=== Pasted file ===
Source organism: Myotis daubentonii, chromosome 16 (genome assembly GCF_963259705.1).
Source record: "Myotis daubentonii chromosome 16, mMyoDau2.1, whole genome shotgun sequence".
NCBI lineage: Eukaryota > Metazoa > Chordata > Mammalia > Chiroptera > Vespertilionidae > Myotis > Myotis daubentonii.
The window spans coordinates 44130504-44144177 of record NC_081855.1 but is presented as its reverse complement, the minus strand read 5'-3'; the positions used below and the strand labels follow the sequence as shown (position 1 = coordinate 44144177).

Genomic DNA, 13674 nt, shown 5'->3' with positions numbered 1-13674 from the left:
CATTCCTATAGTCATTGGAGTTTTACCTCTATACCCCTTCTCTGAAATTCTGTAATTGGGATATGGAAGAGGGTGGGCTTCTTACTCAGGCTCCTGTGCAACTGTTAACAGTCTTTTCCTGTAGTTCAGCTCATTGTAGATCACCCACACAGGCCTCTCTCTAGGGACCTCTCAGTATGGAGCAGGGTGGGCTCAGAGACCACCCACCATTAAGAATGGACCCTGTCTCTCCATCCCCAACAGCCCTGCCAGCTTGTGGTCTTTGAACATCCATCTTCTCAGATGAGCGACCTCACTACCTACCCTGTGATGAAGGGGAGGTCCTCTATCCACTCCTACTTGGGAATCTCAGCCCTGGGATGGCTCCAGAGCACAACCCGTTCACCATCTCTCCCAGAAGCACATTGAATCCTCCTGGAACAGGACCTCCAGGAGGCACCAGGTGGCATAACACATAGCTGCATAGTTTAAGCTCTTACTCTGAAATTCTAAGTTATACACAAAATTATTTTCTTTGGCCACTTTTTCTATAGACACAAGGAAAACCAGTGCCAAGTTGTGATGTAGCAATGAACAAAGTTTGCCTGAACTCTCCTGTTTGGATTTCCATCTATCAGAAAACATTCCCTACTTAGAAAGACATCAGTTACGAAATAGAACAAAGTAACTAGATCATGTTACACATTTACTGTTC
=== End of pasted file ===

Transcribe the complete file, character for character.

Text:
Source organism: Myotis daubentonii, chromosome 16 (genome assembly GCF_963259705.1).
Source record: "Myotis daubentonii chromosome 16, mMyoDau2.1, whole genome shotgun sequence".
NCBI lineage: Eukaryota > Metazoa > Chordata > Mammalia > Chiroptera > Vespertilionidae > Myotis > Myotis daubentonii.
The window spans coordinates 44130504-44144177 of record NC_081855.1 but is presented as its reverse complement, the minus strand read 5'-3'; the positions used below and the strand labels follow the sequence as shown (position 1 = coordinate 44144177).

Genomic DNA, 13674 nt, shown 5'->3' with positions numbered 1-13674 from the left:
CATTCCTATAGTCATTGGAGTTTTACCTCTATACCCCTTCTCTGAAATTCTGTAATTGGGATATGGAAGAGGGTGGGCTTCTTACTCAGGCTCCTGTGCAACTGTTAACAGTCTTTTCCTGTAGTTCAGCTCATTGTAGATCACCCACACAGGCCTCTCTCTAGGGACCTCTCAGTATGGAGCAGGGTGGGCTCAGAGACCACCCACCATTAAGAATGGACCCTGTCTCTCCATCCCCAACAGCCCTGCCAGCTTGTGGTCTTTGAACATCCATCTTCTCAGATGAGCGACCTCACTACCTACCCTGTGATGAAGGGGAGGTCCTCTATCCACTCCTACTTGGGAATCTCAGCCCTGGGATGGCTCCAGAGCACAACCCGTTCACCATCTCTCCCAGAAGCACATTGAATCCTCCTGGAACAGGACCTCCAGGAGGCACCAGGTGGCATAACACATAGCTGCATAGTTTAAGCTCTTACTCTGAAATTCTAAGTTATACACAAAATTATTTTCTTTGGCCACTTTTTCTATAGACACAAGGAAAACCAGTGCCAAGTTGTGATGTAGCAATGAACAAAGTTTGCCTGAACTCTCCTGTTTGGATTTCCATCTATCAGAAAACATTCCCTACTTAGAAAGACATCAGTTACGAAATAGAACAAAGTAACTAGATCATGTTACACATTTACTGTTC